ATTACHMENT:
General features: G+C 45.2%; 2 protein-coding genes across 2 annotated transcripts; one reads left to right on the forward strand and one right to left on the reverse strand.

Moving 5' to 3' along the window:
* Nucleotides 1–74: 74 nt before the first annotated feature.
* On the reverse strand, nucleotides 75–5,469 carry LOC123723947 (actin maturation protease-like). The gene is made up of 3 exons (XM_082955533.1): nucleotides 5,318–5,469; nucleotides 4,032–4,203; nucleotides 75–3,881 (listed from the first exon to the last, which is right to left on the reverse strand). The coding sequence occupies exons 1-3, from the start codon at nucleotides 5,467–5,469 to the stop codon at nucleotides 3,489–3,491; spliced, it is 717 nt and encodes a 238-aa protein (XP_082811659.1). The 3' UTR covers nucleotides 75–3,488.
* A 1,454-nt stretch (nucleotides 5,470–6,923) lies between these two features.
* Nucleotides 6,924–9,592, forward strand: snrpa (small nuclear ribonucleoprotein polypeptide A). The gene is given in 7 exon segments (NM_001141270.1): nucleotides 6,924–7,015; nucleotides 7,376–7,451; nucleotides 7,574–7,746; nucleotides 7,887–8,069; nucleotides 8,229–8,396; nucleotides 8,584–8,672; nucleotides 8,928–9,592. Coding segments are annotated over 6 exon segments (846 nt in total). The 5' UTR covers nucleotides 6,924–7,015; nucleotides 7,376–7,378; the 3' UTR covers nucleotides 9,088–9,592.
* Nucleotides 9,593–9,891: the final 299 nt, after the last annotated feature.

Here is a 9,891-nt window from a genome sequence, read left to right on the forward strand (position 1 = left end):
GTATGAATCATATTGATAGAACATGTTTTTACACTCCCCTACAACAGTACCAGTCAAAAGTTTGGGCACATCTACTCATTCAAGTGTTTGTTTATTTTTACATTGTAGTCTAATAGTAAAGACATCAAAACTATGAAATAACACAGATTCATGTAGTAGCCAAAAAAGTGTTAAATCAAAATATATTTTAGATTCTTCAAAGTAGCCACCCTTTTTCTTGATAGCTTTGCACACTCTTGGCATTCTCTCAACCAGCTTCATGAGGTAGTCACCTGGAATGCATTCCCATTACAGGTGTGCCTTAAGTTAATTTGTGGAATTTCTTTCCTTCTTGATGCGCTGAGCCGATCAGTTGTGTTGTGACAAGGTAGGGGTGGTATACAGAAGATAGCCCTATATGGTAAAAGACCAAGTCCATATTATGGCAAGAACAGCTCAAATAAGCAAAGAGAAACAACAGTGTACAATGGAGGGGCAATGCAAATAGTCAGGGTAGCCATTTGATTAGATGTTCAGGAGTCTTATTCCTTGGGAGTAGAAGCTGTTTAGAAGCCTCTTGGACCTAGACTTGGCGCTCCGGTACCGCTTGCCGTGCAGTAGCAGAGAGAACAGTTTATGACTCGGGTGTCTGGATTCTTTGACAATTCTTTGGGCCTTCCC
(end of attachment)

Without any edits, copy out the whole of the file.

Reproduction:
General features: G+C 45.2%; 2 protein-coding genes across 2 annotated transcripts; one reads left to right on the forward strand and one right to left on the reverse strand.

Moving 5' to 3' along the window:
* Nucleotides 1–74: 74 nt before the first annotated feature.
* On the reverse strand, nucleotides 75–5,469 carry LOC123723947 (actin maturation protease-like). The gene is made up of 3 exons (XM_082955533.1): nucleotides 5,318–5,469; nucleotides 4,032–4,203; nucleotides 75–3,881 (listed from the first exon to the last, which is right to left on the reverse strand). The coding sequence occupies exons 1-3, from the start codon at nucleotides 5,467–5,469 to the stop codon at nucleotides 3,489–3,491; spliced, it is 717 nt and encodes a 238-aa protein (XP_082811659.1). The 3' UTR covers nucleotides 75–3,488.
* A 1,454-nt stretch (nucleotides 5,470–6,923) lies between these two features.
* Nucleotides 6,924–9,592, forward strand: snrpa (small nuclear ribonucleoprotein polypeptide A). The gene is given in 7 exon segments (NM_001141270.1): nucleotides 6,924–7,015; nucleotides 7,376–7,451; nucleotides 7,574–7,746; nucleotides 7,887–8,069; nucleotides 8,229–8,396; nucleotides 8,584–8,672; nucleotides 8,928–9,592. Coding segments are annotated over 6 exon segments (846 nt in total). The 5' UTR covers nucleotides 6,924–7,015; nucleotides 7,376–7,378; the 3' UTR covers nucleotides 9,088–9,592.
* Nucleotides 9,593–9,891: the final 299 nt, after the last annotated feature.

Here is a 9,891-nt window from a genome sequence, read left to right on the forward strand (position 1 = left end):
GTATGAATCATATTGATAGAACATGTTTTTACACTCCCCTACAACAGTACCAGTCAAAAGTTTGGGCACATCTACTCATTCAAGTGTTTGTTTATTTTTACATTGTAGTCTAATAGTAAAGACATCAAAACTATGAAATAACACAGATTCATGTAGTAGCCAAAAAAGTGTTAAATCAAAATATATTTTAGATTCTTCAAAGTAGCCACCCTTTTTCTTGATAGCTTTGCACACTCTTGGCATTCTCTCAACCAGCTTCATGAGGTAGTCACCTGGAATGCATTCCCATTACAGGTGTGCCTTAAGTTAATTTGTGGAATTTCTTTCCTTCTTGATGCGCTGAGCCGATCAGTTGTGTTGTGACAAGGTAGGGGTGGTATACAGAAGATAGCCCTATATGGTAAAAGACCAAGTCCATATTATGGCAAGAACAGCTCAAATAAGCAAAGAGAAACAACAGTGTACAATGGAGGGGCAATGCAAATAGTCAGGGTAGCCATTTGATTAGATGTTCAGGAGTCTTATTCCTTGGGAGTAGAAGCTGTTTAGAAGCCTCTTGGACCTAGACTTGGCGCTCCGGTACCGCTTGCCGTGCAGTAGCAGAGAGAACAGTTTATGACTCGGGTGTCTGGATTCTTTGACAATTCTTTGGGCCTTCCC